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  1. #1
    galyons's Avatar
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    Split Grade Printing Theory Check

    I have had several questions regarding controlling contrast, split grade printing and a simple LED VC head. I'm looking for some input and consensus.

    So, the basics, VC paper uses blue versus green sensitized emulsion to achieve the overall contrast range. The papers were designed to respond to, the then available, tungsten light sources. VC filters and color dichroic filters are designed primarily for tungsten light. That is a light spectrum heavily weight on the red end and lot's of heat, (heat = infra red!).

    In every dichroic head, that I have examined, the range of M or Y filtration is determined by how far into the light beam the single value dichroic filter is pushed or pulled. That is, the dichroic filters are not graduated as one might assume from the numbers on the dials.

    So my theory, and the basis for my LED head, is that the variation of exposure time at green and blue is the exact same relationship as how much of the tungsten light beam is passed through the Y or M dichroic filter. If one spins the Y-M dials to max, in split grade printing, then the relationship of hard & soft contrast is exposure time based, just as in the simple LED G-B configuration. Varying the ratio of green to blue light exposure time can provide any contrast range between the two extreme produced by the LED spectrum. This theory is confirmed in Lambrecht-Woodhouse Way Beyond Monochrome, (page 79, figure 3).

    So why are some folks telling me that they MUST have the ability to vary the G-B light intensity as a control function on the LED head? I can understand if they want to achieve a certain "equivalent contrast grade" overall or localized in the more traditional VC printing concept. But they are insistent that the variable density, (luminosity), of the B-G light is critical in split grade printing as well!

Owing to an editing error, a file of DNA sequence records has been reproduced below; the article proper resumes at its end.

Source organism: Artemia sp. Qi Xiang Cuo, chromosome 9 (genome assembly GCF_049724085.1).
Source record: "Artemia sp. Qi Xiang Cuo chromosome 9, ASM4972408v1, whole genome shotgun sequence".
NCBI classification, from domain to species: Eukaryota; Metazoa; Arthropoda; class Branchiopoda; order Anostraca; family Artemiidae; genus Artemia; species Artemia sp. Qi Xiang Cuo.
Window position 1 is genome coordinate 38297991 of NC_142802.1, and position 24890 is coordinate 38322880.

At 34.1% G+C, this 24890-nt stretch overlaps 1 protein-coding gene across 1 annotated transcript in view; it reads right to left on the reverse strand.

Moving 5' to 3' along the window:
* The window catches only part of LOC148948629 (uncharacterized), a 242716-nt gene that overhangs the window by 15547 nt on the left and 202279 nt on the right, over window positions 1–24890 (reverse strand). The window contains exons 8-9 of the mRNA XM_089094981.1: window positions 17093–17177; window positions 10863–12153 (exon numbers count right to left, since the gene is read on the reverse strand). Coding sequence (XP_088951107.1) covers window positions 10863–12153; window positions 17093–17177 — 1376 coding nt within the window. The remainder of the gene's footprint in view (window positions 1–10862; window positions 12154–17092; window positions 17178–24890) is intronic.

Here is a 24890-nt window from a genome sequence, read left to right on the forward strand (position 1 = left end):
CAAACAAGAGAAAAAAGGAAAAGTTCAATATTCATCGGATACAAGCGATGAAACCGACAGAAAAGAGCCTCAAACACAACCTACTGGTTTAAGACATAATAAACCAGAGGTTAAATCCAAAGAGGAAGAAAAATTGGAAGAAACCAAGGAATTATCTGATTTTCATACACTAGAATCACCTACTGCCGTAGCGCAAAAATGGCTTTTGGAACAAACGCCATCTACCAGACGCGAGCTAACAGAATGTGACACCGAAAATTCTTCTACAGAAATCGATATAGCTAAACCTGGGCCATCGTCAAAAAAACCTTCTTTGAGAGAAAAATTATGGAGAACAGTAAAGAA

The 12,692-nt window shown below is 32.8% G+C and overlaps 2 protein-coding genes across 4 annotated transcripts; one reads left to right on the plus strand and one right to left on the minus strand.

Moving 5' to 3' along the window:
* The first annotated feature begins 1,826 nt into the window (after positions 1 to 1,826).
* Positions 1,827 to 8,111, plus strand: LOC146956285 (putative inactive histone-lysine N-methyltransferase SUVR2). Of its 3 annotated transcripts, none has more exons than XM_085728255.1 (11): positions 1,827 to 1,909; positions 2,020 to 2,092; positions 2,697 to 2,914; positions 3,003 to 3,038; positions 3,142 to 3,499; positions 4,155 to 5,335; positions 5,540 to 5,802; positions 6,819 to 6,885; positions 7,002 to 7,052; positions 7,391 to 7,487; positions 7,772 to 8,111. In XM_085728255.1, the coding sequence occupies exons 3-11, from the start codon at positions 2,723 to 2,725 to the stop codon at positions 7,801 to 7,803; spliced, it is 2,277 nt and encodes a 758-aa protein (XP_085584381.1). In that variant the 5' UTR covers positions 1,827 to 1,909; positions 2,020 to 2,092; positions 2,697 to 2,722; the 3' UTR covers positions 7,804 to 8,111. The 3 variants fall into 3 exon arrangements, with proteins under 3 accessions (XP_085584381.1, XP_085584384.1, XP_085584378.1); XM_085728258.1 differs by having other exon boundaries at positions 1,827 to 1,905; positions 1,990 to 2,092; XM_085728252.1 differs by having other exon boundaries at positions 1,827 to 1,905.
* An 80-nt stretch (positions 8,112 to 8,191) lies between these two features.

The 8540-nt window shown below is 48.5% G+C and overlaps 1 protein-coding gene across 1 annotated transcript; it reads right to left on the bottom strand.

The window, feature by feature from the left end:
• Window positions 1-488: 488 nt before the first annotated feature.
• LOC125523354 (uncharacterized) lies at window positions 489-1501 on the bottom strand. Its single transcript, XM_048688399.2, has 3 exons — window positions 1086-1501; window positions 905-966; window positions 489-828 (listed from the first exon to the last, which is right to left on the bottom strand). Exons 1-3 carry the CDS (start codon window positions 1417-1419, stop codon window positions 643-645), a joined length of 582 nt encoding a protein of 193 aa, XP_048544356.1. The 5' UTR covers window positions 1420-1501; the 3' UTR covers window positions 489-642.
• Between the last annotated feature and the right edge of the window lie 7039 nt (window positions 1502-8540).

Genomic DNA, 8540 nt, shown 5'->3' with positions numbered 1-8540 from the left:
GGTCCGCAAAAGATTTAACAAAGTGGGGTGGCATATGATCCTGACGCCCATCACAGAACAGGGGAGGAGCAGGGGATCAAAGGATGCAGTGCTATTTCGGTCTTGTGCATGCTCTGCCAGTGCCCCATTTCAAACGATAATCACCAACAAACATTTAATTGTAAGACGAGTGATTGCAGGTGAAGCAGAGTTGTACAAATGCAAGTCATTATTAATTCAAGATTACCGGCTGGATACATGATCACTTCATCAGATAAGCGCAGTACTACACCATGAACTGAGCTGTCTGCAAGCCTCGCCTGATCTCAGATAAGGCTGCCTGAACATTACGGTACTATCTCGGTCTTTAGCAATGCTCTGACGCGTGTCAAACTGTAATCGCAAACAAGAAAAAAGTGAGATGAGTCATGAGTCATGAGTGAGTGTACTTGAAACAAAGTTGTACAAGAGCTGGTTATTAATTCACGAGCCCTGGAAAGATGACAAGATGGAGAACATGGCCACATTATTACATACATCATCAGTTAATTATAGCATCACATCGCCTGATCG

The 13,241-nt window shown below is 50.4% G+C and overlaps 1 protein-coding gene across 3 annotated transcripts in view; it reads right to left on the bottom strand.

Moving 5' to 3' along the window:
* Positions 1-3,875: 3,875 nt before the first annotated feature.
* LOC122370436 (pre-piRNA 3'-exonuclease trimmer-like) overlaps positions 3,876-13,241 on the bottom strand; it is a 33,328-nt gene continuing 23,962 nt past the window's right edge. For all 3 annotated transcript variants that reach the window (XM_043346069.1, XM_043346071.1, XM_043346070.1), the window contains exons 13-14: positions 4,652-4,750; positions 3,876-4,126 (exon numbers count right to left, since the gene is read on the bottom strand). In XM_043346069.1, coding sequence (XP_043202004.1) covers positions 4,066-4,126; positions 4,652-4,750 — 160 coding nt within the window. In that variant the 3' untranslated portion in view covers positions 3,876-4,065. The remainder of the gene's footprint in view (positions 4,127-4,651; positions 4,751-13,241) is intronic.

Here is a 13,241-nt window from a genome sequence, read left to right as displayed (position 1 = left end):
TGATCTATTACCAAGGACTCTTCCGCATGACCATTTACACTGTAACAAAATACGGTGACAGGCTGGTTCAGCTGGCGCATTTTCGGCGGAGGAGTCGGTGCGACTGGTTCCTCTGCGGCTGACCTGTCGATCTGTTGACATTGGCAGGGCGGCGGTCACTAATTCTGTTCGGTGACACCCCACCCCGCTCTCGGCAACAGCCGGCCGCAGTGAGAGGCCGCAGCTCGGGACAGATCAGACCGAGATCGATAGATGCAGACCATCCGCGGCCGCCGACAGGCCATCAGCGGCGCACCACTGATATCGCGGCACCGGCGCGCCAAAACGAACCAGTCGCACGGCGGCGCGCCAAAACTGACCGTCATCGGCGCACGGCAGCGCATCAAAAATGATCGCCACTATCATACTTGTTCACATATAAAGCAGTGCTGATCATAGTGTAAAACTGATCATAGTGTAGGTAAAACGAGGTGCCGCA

Am I missing something?

    You thoughts would be greatly appreciated!

    Cheers,
    Geary
    But your flag decal won't get you into Heaven any more. They're already overcrowded from your dirty little war.
    Now Jesus don't like killin' no matter what the reason's for, and your flag decal won't get you into Heaven any more. – John Prine

  2. #2
    Jon King's Avatar
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    Geary,

    You have it right.

    Jon
    Jonathan
    -----------------------------------------------

  3. #3
    jeroldharter's Avatar
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    I think some people would want to vary the intensity of the LED output to keep exposure times relatively constant to keep the lens at a particular f-stop that might be sharper than others.

    I understand that with LEDs, dimming them is more complicated than with other light sources.

    I think that having separate blue, green, and white (for focusing) channels would suffice. I would prefer white to red for focusing because I focus on a dummy sheet of paper anyway and find the white light much easier on my eyes than the red.

    Rather than dimming the LED's, it might be easier and cheaper to have a filter drawer for neutral density filters.
    Jerold Harter MD

  4. #4
    Dan Henderson's Avatar
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    I split grade print with green and blue gel filters placed in the filter tray of an Aristo cold light head. I first determine the exposure time needed through the green filter for the highlights, then determine the exposure time needed through the blue filter to set the shadows where I want them, after the green filter exposure has been made. So for me, anyway, split grade printing is at maximum green and blue; no variability in density, just time. Maybe others split grade print at less than grade 5 or more than grade 0 or 00.